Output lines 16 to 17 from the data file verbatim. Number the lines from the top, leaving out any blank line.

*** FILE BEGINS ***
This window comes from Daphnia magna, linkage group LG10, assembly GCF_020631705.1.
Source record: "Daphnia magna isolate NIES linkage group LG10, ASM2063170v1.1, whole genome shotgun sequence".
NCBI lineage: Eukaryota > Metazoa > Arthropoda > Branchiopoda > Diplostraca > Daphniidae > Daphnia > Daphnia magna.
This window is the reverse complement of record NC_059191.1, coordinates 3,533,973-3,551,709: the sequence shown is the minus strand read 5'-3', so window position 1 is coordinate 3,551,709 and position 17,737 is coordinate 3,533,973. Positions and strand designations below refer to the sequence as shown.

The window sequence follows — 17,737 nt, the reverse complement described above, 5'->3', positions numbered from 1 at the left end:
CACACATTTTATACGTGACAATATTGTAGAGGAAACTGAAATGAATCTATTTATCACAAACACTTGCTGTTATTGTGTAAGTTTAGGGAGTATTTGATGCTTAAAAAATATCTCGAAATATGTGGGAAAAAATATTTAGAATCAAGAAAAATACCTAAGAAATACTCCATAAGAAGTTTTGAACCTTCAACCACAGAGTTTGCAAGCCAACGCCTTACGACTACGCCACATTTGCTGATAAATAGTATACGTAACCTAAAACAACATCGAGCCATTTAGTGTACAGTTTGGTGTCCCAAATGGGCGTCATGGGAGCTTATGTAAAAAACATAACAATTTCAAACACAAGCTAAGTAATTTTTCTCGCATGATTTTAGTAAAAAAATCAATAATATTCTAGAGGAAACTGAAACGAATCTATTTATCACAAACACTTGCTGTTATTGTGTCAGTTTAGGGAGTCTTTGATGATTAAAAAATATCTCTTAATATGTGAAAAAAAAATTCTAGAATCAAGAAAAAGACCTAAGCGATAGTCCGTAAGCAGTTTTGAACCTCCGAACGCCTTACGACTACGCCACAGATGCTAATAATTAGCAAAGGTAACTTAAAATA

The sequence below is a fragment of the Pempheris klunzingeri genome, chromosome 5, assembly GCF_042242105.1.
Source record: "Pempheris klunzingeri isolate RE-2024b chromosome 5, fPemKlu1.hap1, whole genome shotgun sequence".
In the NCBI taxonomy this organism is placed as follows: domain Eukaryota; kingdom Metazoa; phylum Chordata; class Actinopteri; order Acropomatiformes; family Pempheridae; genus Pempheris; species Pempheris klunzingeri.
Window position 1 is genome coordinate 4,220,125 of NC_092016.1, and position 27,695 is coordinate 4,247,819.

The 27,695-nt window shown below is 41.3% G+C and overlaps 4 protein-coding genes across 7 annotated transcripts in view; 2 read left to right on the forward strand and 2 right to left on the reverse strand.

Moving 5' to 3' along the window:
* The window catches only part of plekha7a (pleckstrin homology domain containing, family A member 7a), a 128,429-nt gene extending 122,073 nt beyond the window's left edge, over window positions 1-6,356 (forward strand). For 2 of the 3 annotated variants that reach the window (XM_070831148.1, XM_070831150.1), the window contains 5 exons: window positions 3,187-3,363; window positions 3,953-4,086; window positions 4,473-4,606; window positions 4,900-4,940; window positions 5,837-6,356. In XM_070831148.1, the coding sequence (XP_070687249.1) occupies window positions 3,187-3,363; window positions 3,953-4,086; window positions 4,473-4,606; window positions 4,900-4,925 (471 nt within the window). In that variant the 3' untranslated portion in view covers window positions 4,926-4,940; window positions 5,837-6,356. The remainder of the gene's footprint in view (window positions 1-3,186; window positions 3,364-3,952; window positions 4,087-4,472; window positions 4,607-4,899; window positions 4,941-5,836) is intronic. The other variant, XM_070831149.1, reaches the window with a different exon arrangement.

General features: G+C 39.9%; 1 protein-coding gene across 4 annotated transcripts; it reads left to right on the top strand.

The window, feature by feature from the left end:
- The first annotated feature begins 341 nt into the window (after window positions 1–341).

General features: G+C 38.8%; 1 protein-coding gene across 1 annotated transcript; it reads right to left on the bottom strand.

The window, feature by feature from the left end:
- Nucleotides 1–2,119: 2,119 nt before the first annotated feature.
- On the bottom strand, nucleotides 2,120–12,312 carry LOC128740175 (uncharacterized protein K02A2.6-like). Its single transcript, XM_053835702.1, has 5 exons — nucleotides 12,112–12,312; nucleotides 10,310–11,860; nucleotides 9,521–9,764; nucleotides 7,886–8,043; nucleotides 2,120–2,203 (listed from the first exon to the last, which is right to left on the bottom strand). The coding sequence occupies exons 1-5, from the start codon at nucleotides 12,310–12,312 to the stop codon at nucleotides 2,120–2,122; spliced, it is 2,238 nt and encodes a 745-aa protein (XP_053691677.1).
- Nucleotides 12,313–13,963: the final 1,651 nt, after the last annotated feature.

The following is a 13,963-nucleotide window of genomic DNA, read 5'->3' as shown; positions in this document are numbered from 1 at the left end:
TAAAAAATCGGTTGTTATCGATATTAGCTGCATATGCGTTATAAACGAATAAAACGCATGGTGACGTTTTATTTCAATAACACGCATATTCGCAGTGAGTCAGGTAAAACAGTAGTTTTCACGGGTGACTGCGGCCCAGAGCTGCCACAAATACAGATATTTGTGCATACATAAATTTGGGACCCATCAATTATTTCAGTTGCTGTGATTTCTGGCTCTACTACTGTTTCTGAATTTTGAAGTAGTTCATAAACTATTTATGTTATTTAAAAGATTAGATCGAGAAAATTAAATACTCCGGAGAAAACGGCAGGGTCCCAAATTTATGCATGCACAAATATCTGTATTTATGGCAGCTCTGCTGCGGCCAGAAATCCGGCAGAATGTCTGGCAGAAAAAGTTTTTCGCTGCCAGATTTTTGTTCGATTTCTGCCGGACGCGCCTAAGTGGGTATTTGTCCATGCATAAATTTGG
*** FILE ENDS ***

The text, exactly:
- The first annotated feature begins 341 nt into the window (after window positions 1–341).

General features: G+C 38.8%; 1 protein-coding gene across 1 annotated transcript; it reads right to left on the bottom strand.